Keep It Simple, Stupid.

This is the mantra of any Mac user, and the quest for drop dead simple podcasting applications has been a hobby of mine for almost a decade. Unfortunately, podcasting to date has been a relatively small market for software developers. So accomplishing seemingly simple audio tasks on our computers meant having to resort to overly robust and often complicated audio software and hardware configurations.

One such task would be recording audio - and I mean any audio.

 

Mac Podcasters’ Secret Weapon

For years, the majority of podcasts were created on Macs and listened to on Apple devices. The integration of podcasts in the 2006 update of iTunes, along with the likely intentional and misplaced association with the iPod, made podcasts appear to be a “Mac thing”. Set aside Apple’s typical usurping of technology and slapping their Zen-ness on to call it their own, this meant some of the best software for podcast recording was written by Mac developers, for Mac users.

Windows folks were stuck with a mishmash of kludge solutions to perform what, on the surface, seems like simple audio operations. For example, recording audio on your computer that is coming from your computer. Simple, right? As with most things Mac, yep.

 

 

Rogue Amoeba - Strange Name. Great Software.

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From the developer: "Rogue Amoeba Software is a privately-held software company, based in the USA with offices around the globe. Since 2002, we've been making tools for Mac OS X to assist you with all your audio needs. In that time we've delighted tens of thousands of users and received some of the highest honors in the industry.

Our product line includes the wildly popular home audio streamer Airfoil, our powerful Audio Hijack audio recorder, and our streamlined audio editor Fission."

Mac users and podcasters have known of this company for a long time. We’ve used Rogue Amoeba’s stellar lineup of easy-to-use applications for a variety of production tasks. Many of us can’t live without them. OK, back to recording audio from your Mac.

 

 

Enter Piezo - Charmingly Simple Audio Recording

From the developer: "Say “hello” to Piezo! Piezo makes it a snap to record audio on your Mac. In seconds, you'll be recording audio from any application or from audio inputs like microphones.

Piezo requires almost no configuration, and it's a blast to use. Simple and inexpensive - that's a winning combination.”

To say I love this little app is an understatement. The folks at Rogue Amoeba have made it not only easy to record audio from any source on your Mac, they’ve made it elegant and fun too! The interface couldn’t be clearer. Pull down the menu of sources to display what application audio you want to record, add a title, comment and select the audio quality, and press record!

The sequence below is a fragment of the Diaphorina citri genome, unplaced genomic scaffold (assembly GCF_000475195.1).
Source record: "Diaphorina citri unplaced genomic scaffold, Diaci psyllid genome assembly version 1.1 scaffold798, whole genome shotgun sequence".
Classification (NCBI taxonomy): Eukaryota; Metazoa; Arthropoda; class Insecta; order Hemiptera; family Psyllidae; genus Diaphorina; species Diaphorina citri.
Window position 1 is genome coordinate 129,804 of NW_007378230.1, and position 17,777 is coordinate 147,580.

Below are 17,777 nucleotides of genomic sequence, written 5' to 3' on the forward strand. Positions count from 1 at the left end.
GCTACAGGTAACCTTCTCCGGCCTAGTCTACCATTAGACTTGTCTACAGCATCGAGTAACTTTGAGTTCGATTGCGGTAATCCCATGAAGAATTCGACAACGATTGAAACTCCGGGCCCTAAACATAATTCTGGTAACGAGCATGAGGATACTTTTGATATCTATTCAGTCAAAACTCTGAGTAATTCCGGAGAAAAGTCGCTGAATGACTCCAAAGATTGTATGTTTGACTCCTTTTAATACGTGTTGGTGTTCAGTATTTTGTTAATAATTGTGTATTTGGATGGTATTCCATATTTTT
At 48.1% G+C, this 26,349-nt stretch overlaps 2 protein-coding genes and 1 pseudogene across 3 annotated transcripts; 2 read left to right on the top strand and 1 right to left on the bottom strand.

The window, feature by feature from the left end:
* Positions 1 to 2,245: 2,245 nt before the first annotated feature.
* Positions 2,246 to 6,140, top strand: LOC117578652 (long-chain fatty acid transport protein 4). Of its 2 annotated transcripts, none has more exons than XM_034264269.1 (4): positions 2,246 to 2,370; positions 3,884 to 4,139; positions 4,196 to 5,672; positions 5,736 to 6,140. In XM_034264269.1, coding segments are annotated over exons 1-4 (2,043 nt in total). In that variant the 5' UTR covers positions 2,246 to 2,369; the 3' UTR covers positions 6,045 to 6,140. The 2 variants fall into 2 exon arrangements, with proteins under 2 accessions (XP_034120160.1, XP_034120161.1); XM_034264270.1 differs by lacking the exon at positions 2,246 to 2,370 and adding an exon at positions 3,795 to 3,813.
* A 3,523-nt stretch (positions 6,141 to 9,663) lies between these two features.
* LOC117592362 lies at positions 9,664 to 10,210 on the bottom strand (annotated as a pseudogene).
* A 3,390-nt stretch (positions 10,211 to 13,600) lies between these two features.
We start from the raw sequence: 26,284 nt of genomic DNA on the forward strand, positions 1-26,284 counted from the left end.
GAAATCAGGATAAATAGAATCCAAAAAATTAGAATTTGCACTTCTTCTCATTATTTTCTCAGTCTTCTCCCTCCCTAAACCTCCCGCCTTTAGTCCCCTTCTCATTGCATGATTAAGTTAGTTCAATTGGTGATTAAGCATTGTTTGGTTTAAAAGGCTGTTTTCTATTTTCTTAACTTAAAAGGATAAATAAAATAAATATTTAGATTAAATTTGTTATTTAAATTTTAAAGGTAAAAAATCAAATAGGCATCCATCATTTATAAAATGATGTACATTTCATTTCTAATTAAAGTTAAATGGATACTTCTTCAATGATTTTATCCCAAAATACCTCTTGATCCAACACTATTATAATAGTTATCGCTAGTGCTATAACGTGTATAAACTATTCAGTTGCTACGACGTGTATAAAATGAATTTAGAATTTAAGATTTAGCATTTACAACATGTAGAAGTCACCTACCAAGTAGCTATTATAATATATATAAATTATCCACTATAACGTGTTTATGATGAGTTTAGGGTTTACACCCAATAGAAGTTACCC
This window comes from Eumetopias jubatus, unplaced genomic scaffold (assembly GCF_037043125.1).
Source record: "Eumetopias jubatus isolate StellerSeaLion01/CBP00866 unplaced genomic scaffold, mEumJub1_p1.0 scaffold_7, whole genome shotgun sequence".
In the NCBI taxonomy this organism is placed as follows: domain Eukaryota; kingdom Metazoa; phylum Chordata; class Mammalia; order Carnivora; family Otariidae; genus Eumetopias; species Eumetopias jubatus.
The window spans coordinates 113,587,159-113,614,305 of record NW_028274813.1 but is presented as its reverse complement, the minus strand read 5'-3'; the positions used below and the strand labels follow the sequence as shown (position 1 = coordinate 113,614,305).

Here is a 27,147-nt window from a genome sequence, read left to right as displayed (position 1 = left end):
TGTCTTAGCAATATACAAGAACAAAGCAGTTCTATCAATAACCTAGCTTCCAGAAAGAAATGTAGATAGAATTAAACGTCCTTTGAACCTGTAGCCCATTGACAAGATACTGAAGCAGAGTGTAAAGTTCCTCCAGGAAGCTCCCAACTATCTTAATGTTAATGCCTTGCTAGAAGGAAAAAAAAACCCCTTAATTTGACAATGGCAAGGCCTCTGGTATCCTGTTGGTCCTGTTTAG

This can be anything you desire from your USB microphone to Skype. You can even record audio from DVDs, websites, or Spotify if breaking some laws is your bent (though we don’t advise this, obviously).

Once recorded, you can click the magnifying glass in the title window to reveal your pristine audio recording in the finder. Love it.

 

Call Recording

Recording Skype audio is by far the most common need we address from podcast clients. In short, they are co-hosting or interviewing a guest on their podcast and want to record that conversation for use in their show. There are now (thank goodness) a variety of simple ways to do this. The most popular call recorder for Skype is the eCamm Recorder for Mac. However, what if you’re using another program like Zoom, or Google Hangouts, or Facetime, or…?

Granted, eCamm can handle some of these applications. But it certainly can’t handle them ALL. Piezo is as simple as selecting from the pulldown menu the application from which you want to record the audio, and pressing the big, red button. Boom!  It couldn’t get easier than that, and you can do it on the fly.

 

 

Try Before You Buy

Mac and iOS users are familiar with the App Store. I’m a big fan of this as a user largely because it both keeps my applications automatically updated, and also enables me to install them on up to 5 machines. Anyone who uses their Mac as a creative tool will appreciate the ability to install Logic Pro X on 5 production machines for $199. However, this isn’t always the best deal for software developers.

One, the App Store doesn’t have free trials. Boo. Two, Apple takes a hefty cut for having it positioned in the store, purchased, and delivered via their system. Granted, for many developers this is a fair deal. For smaller companies that I adore, such as Smile Software and Rogue Amoeba, to name a few, it’s better to go the old fashioned way and sell direct.

The point being, you can try ALL the Rogue Amoeba software before you commit to a purchase. So installing this and then deciding if it’s a good fit for your podcast workflow is a no-brainer.

 

 

Piezo Not Powerful Enough for You?

Fear not. Audio Hijack 3 is Mac audio capture on steroids! If you’re brave enough to check it out before my upcoming review, you can get a trial copy here!

In the coming weeks I’ll be demonstrating practical podcasting applications of other software from Rogue Amoeba, including Audio Hijack 3, Loopback, and Nicecast.


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